Thursday, September 22, 2016

Smarty spent the last week or so pursuing her newly found passion for growing crystals.
Tips and tricks on the science of growing crystals at home.
Disclosure: I am an Amazon associate, and this post contains Amazon affiliate links. For full disclosure, please click here and thank you for supporting my blog.

Did Our Scientist Leave the House?

When Smarty was younger, we did a lot of science experiments together. Now, when she is older, I expect her to initiate her scientific pursuits on her own. To my regret, she seems to be a "theoretical scientist" - she loves to look through her favorite science experiments books or look at science videos on YouTube, but she was not interested lately in actually doing the experiments. I suspect that some of it is related to her dislike of anything related to cleanup and her knowledge that I won't let her escape clean up activities. Some of it might also be related to "been there done that" feeling that even I get when I see the same classic experiments repeated over and over. Anyway, I was glad that she finally decided to return to some hands-on science with growing crystals.

Exploring Fancy Chemicals

Smarty got her Crystals and Gemstones kit as a Christmas present from grandparents, but it was never really touched until she suddenly developed this strong interest in crystals. We grew crystals before, but then I was doing most of the work. She was happy to try her own hand growing crystals independently following instructions and using materials from this kit.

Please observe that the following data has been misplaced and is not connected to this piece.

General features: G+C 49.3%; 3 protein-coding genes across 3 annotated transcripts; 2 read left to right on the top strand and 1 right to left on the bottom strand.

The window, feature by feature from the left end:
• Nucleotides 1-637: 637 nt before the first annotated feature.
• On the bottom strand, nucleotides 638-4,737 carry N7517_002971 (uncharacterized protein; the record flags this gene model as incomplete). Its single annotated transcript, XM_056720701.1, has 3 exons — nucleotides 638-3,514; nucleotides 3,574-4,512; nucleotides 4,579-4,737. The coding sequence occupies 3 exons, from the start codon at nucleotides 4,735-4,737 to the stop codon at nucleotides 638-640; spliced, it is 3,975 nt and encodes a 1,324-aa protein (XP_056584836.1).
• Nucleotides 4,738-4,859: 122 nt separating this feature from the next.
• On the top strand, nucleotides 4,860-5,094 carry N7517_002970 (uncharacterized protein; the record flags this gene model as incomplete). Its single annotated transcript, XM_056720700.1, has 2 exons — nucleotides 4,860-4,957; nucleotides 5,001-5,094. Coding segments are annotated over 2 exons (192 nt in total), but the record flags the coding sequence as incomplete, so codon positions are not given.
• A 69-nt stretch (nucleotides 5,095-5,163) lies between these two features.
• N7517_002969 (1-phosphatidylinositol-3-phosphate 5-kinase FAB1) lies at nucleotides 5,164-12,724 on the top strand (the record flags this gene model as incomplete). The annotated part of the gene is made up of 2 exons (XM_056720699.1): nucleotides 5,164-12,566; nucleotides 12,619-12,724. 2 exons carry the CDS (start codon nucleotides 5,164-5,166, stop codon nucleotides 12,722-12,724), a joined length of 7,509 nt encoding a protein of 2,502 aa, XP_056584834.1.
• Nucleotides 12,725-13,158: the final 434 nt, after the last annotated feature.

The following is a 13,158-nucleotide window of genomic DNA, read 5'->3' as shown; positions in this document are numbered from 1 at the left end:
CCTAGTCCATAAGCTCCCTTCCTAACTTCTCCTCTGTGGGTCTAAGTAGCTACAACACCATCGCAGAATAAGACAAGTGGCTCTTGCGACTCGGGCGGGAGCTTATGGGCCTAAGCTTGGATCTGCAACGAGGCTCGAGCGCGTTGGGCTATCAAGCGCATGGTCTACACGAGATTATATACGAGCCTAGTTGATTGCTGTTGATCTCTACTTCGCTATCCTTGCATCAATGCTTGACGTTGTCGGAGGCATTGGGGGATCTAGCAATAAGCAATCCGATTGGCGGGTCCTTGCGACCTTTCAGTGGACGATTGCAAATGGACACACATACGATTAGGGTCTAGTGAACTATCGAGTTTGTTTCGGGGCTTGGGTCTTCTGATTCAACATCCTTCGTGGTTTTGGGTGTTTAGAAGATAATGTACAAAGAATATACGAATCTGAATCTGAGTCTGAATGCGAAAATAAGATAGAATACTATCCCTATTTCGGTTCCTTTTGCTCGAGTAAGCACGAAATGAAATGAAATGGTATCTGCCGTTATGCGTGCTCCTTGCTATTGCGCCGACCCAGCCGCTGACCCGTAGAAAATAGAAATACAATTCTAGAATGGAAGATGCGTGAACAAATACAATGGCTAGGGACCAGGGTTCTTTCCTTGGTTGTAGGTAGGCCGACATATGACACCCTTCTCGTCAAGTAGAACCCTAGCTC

Crystals and Gemstones uses alum powder as a main crystal growing material. Both Smarty and I were surprised when she looked up how to procure more alum powder and discovered that it is sold as a spice in grocery stores. It is much cheaper, of course, to procure it online as a chemical ingredient. But Smarty does not have to worry about her alum supplies yet, since the kit came with several packs of alum powder.

Some Crystal Growing Tips

1. Make sure that your solution is actually saturated. Crystals will not grow well if you have too much water.
2. Water should be fairly hot to dissolve your substance (Epson salt, borax, alum, etc.) completely.
3. Keep curious hands away for at least 48 hours - crystal growing is a slow and fragile process and it's best if solution is left absolutely still to allow crystals to grow.
4. While alum makes prettier and sturdier crystals, Borax is more foolproof. Smarty made two different alum solutions, and one of them did not grow crystals at all. I suspect that either water was not hot enough or perhaps there was simply too much of it. 

Your Turn

Do your kids enjoy hands-on science? Is it mostly self-initiated or mostly parent or teacher-led?

More Science for Kids?

From my blog:
Follow my Chemistry for Kids Pinterest board.

Never Miss a Post  

Enter your email address:

Delivered by FeedBurner


maryanne @ mama smiles said...

My kids enjoy hands-on science but they are not always good at following the directions for experiments. Apparently their attention to detail is more art than science related.

Ticia said...

My kids are not good at the delicate parts of it, also pretty much all activities devolve into play at some point as the figures are brought out, and the explosion sounds start happening.

Growing crystals is on my to-do list this year. Actually growing several types is on my list.